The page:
21 Creative Wellness Program Promotional Strategies, a February 8, 2006 audio conference on CD-ROM, provides an inside
look at the most effective strategies three different wellness professionals have used to boost participation and outcomes in
their wellness programs.
Click here to listen to some comments from our audio conference presenters.
Wellness programs are only as successful as the number of participants in the program. Getting individuals motivated to participate in programs is perhaps one of the biggest challenges that wellness professionals face.
During this 60-minute audio conference on CD-ROM, your expert panel of speakers, William Baun, manager, human resources and
wellness department at the University of Texas MD Anderson Cancer Center, Aaron Hardy, wellness coordinator with
Washoe County School District, and Rebecca Kelly, wellness coordinator at American Cast Iron Pipe Company (ACIPCO)
Health Services, will provide inside details on the creative wellness promotional strategies that they've used to spark
interest and participation in their wellness programs.
In this "roundtable" audio conference, each of these industry experts will take turns describing seven of their most
effective strategies in promoting their programs -- from concepts to results.
You can "attend" this program right in your office and enjoy significant savings Ė no travel time or hassle; no hotel
expenses. Itís so convenient! Invite your staff members to listen in.
Here's what participants said about the live program:
"Real life examples, not just meaningless metrics from theoretical programs. The speakers all presented actual data from factual intervention programs," according to Jane Mingey, vp health management services with Continuum Health Management Solutions.
"Helpful hints for programming," said one hospital based wellness professional.
"Good ideas with solid data," according to Tina Johnson, health promotion specialist with the Motion Picture & Television Fund.
"This program will help with the development and maintance of a wellness program for employees," according to Latecia Murphy, a health promotion professional for Community Outreach/Health Promotion Services at Harris County Hospital District.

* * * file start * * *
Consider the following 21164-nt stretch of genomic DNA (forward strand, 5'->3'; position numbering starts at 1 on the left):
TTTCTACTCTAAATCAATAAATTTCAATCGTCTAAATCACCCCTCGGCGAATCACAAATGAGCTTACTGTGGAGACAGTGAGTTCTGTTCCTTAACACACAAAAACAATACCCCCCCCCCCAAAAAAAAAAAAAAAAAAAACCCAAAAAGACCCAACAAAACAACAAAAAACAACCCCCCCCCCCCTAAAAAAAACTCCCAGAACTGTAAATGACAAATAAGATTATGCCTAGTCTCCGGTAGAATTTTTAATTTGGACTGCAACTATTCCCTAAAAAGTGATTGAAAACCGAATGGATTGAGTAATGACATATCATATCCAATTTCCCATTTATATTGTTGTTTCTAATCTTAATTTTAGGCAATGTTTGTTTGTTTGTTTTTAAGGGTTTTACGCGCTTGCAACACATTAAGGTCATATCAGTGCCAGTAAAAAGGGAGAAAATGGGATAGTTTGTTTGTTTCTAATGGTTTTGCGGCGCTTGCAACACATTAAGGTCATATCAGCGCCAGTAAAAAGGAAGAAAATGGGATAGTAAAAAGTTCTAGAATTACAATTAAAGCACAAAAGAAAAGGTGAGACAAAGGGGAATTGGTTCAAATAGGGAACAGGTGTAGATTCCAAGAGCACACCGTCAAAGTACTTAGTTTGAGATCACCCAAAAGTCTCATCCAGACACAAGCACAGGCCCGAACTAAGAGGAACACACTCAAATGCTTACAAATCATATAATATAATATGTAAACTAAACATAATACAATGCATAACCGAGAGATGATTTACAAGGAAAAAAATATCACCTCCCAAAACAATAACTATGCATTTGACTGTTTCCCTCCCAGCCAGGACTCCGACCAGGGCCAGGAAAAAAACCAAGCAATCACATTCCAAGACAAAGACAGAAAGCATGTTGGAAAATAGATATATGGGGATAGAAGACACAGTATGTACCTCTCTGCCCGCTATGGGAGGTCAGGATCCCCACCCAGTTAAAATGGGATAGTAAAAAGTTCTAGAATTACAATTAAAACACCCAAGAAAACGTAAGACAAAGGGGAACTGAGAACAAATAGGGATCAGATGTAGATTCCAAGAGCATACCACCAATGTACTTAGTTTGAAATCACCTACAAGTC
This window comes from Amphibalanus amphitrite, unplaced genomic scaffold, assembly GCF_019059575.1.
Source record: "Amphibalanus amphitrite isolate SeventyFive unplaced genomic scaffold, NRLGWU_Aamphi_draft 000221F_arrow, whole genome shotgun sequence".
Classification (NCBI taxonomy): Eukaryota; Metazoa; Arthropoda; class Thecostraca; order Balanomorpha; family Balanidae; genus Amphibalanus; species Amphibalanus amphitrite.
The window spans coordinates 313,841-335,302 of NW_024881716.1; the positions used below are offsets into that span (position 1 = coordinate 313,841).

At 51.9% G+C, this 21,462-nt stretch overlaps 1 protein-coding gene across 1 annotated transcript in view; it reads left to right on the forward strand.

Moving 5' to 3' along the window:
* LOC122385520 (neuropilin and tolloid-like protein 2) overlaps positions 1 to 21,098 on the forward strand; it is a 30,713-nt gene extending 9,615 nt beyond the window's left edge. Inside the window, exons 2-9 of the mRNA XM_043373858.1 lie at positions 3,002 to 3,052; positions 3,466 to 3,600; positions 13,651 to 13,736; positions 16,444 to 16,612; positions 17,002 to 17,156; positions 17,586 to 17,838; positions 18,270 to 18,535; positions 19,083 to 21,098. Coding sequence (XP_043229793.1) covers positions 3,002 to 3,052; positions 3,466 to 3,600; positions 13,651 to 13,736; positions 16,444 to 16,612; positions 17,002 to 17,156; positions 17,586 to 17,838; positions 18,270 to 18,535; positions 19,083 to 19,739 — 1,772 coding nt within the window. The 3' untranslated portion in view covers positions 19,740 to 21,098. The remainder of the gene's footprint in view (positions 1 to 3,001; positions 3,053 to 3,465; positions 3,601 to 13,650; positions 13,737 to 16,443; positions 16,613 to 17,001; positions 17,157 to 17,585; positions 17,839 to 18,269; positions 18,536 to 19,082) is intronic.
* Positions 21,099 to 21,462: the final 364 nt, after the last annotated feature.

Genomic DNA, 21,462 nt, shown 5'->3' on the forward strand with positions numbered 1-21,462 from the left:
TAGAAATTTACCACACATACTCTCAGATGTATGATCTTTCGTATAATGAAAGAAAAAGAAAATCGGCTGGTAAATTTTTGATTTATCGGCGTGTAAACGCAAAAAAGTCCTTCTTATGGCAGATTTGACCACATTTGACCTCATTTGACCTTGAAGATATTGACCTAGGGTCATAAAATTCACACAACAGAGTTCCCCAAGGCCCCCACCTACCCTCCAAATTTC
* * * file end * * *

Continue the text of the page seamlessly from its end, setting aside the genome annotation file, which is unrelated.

"The conference helped our wellness committee get a better handle on the big picture of what a wellness program can look like. We were able to see where we are in this picture and better identify what our next steps need to be to move forward in building our own wellness program," said Diane Garten, benefits manager with Memorial Hospital.
"This program provided good ideas to add to our initiatives to start a program," said a health promotion executive with Masonic Home.
|Listen to some comments from our expert presenters:|
William Baun, manager, human resources and wellness department at the University of Texas MD Anderson Cancer Center, Aaron Hardy, wellness coordinator with Washoe County School District and Rebecca Kelly, wellness coordinator at American Cast Iron Pipe Company (ACIPCO) Health Services share their secrets to success.
WHO WILL BENEFIT FROM THIS AUDIO CONFERENCE?
CEOs, medical directors, wellness professionals, human resources professionals, disease management directors, managers
and coordinators, health plan executives, care management nurses, business development executives and strategic planning directors.
ABOUT OUR PANELISTS:
Rebecca K. Kelly
Rebecca K. Kelly is the corporate wellness coordinator for American Cast Iron Pipe Company (ACIPCO) in Birmingham, Ala. ACIPCO is a manufacturer of pipe for the water works, utilities and energy industries, and is also listed in the Hall of Fame for Fortune Magazineís "100 Best Companies to Work for in America." During Kelly's 12 years of corporate health management, she has built the wellness program from the ground floor, with continued growth in participation and programming. The ACIPCO Wellness program serves as a national model for corporate health programs with over 80 percent employee participation in the screening, educational, health, fitness, and health management programs.